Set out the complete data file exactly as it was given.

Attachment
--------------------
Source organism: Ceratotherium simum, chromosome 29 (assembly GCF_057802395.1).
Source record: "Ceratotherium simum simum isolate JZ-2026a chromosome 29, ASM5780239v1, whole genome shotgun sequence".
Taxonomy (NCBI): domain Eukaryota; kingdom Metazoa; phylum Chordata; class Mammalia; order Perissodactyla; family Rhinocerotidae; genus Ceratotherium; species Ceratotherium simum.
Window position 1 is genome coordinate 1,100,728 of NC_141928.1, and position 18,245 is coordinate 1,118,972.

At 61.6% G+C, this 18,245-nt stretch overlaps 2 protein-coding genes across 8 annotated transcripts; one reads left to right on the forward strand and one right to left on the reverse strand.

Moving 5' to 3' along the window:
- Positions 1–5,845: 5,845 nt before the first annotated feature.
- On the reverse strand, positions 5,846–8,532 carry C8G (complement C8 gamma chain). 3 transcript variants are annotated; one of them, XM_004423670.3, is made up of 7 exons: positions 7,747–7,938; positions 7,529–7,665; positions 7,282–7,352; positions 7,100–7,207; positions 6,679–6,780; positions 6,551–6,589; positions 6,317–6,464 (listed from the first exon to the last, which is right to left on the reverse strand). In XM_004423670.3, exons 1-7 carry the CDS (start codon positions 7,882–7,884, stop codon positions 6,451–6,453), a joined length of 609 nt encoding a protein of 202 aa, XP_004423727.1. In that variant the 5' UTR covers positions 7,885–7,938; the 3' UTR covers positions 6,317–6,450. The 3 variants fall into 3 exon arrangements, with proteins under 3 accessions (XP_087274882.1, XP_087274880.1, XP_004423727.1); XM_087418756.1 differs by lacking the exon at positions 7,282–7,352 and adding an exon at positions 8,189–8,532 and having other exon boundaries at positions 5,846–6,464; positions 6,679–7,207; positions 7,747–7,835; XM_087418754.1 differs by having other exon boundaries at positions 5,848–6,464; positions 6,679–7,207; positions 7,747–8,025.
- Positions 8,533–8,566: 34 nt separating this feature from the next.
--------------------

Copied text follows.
Source organism: Ceratotherium simum, chromosome 29 (assembly GCF_057802395.1).
Source record: "Ceratotherium simum simum isolate JZ-2026a chromosome 29, ASM5780239v1, whole genome shotgun sequence".
Taxonomy (NCBI): domain Eukaryota; kingdom Metazoa; phylum Chordata; class Mammalia; order Perissodactyla; family Rhinocerotidae; genus Ceratotherium; species Ceratotherium simum.
Window position 1 is genome coordinate 1,100,728 of NC_141928.1, and position 18,245 is coordinate 1,118,972.

At 61.6% G+C, this 18,245-nt stretch overlaps 2 protein-coding genes across 8 annotated transcripts; one reads left to right on the forward strand and one right to left on the reverse strand.

Moving 5' to 3' along the window:
- Positions 1–5,845: 5,845 nt before the first annotated feature.
- On the reverse strand, positions 5,846–8,532 carry C8G (complement C8 gamma chain). 3 transcript variants are annotated; one of them, XM_004423670.3, is made up of 7 exons: positions 7,747–7,938; positions 7,529–7,665; positions 7,282–7,352; positions 7,100–7,207; positions 6,679–6,780; positions 6,551–6,589; positions 6,317–6,464 (listed from the first exon to the last, which is right to left on the reverse strand). In XM_004423670.3, exons 1-7 carry the CDS (start codon positions 7,882–7,884, stop codon positions 6,451–6,453), a joined length of 609 nt encoding a protein of 202 aa, XP_004423727.1. In that variant the 5' UTR covers positions 7,885–7,938; the 3' UTR covers positions 6,317–6,450. The 3 variants fall into 3 exon arrangements, with proteins under 3 accessions (XP_087274882.1, XP_087274880.1, XP_004423727.1); XM_087418756.1 differs by lacking the exon at positions 7,282–7,352 and adding an exon at positions 8,189–8,532 and having other exon boundaries at positions 5,846–6,464; positions 6,679–7,207; positions 7,747–7,835; XM_087418754.1 differs by having other exon boundaries at positions 5,848–6,464; positions 6,679–7,207; positions 7,747–8,025.
- Positions 8,533–8,566: 34 nt separating this feature from the next.